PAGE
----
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Black Hair-story: Locs

There's nothing "dreadful" about locs. 

There's no better time than Black History Month to celebrate the hairstyles and products that helped shape our perceptions of beauty. Today, we're looking back at the long and illustrious history of locs. Press play as Anu Prestonia, seasoned stylist and owner of Anu Essentials, details their evolution. 

SHOW TRANSCRIPT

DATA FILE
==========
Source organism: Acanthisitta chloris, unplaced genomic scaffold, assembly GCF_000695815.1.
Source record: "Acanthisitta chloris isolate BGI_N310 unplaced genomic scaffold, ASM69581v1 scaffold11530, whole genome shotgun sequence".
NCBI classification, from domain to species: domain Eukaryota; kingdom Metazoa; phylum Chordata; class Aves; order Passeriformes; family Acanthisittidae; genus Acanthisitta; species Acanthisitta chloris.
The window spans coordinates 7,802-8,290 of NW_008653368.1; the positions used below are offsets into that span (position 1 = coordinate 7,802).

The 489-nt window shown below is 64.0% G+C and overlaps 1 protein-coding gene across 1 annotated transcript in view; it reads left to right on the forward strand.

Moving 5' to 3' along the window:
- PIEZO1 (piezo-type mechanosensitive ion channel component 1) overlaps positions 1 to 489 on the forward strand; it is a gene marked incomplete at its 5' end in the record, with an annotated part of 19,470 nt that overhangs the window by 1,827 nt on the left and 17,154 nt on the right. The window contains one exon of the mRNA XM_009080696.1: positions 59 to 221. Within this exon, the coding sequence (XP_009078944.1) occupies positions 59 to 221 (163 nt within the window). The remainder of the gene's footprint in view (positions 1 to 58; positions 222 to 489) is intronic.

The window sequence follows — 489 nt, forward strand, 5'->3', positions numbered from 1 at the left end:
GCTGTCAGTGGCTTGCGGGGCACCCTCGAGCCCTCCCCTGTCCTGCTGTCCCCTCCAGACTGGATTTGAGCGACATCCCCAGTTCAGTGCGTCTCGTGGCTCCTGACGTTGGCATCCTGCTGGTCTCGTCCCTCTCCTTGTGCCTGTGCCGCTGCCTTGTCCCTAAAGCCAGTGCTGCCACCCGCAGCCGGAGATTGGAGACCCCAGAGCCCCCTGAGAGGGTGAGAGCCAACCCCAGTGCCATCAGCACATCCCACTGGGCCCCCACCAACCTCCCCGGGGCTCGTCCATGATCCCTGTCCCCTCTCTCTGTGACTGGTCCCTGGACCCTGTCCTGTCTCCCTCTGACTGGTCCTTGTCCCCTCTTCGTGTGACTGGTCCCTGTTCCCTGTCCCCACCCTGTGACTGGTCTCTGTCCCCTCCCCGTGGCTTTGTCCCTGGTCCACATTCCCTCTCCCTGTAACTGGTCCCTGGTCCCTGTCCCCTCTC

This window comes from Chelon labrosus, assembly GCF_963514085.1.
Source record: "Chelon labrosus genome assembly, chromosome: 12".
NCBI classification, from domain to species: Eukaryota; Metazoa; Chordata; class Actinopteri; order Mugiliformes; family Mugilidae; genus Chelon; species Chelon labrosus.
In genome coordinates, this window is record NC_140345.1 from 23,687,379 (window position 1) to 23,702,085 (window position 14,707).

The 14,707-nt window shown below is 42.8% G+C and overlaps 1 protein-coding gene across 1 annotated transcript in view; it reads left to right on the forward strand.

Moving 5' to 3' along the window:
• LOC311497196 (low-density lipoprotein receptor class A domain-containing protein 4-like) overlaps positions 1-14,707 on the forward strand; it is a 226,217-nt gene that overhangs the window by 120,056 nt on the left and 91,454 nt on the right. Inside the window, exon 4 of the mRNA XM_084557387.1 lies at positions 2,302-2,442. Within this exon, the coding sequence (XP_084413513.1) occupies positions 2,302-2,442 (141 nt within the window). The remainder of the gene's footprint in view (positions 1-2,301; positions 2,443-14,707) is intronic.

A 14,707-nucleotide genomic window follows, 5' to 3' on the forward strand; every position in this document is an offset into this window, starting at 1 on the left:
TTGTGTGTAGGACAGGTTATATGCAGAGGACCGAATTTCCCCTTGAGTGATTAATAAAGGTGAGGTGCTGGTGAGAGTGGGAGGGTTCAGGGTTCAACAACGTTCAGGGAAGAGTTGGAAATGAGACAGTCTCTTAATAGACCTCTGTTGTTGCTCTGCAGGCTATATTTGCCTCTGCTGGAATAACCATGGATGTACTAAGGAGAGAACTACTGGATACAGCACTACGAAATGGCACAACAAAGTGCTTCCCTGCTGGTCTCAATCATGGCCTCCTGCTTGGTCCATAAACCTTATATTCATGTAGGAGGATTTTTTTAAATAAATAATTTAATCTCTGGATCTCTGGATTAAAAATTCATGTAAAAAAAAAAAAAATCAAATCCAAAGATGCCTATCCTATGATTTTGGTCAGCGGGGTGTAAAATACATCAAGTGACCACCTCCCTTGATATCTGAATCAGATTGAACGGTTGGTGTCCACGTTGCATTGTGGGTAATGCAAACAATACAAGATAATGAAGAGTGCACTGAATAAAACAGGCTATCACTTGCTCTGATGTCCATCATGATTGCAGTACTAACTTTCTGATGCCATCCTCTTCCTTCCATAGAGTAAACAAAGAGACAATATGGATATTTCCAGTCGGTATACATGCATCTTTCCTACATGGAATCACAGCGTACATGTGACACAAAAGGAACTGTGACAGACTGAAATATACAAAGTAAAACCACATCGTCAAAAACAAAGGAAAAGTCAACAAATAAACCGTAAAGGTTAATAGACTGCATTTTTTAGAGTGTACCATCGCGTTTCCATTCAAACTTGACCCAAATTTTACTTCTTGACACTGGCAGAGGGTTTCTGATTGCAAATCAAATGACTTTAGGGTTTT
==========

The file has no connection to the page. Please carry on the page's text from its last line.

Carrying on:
Lets dispel this once and for all, there is nothing dirty or dreadful about locks, it's my belief that since Africa is the cradle of civilization, locks have been around the beginning of time. Most of African people have a texture of hair that coils, curls and kinks. In many African countries and long before the Rasta movement, locks were worn by those going through rights of passage or priesthood training From Kenya and Ethiopia, to Namibia and Angola. Ghana, Nigeria and Senegal locs have been around for eons. In modern times, locs went from large and wild to groom and stylized. Although stylized locs weren't new they were now being offered professionally in salons. [MUSIC] Here in the locs became a popular fashion in the mid 80's, where each loc would be groomed to look uniform in size and length. And today the style has gone through another transformation thanks to variations such as sister locs, goddess locs, and faux locs. And that's the hair story.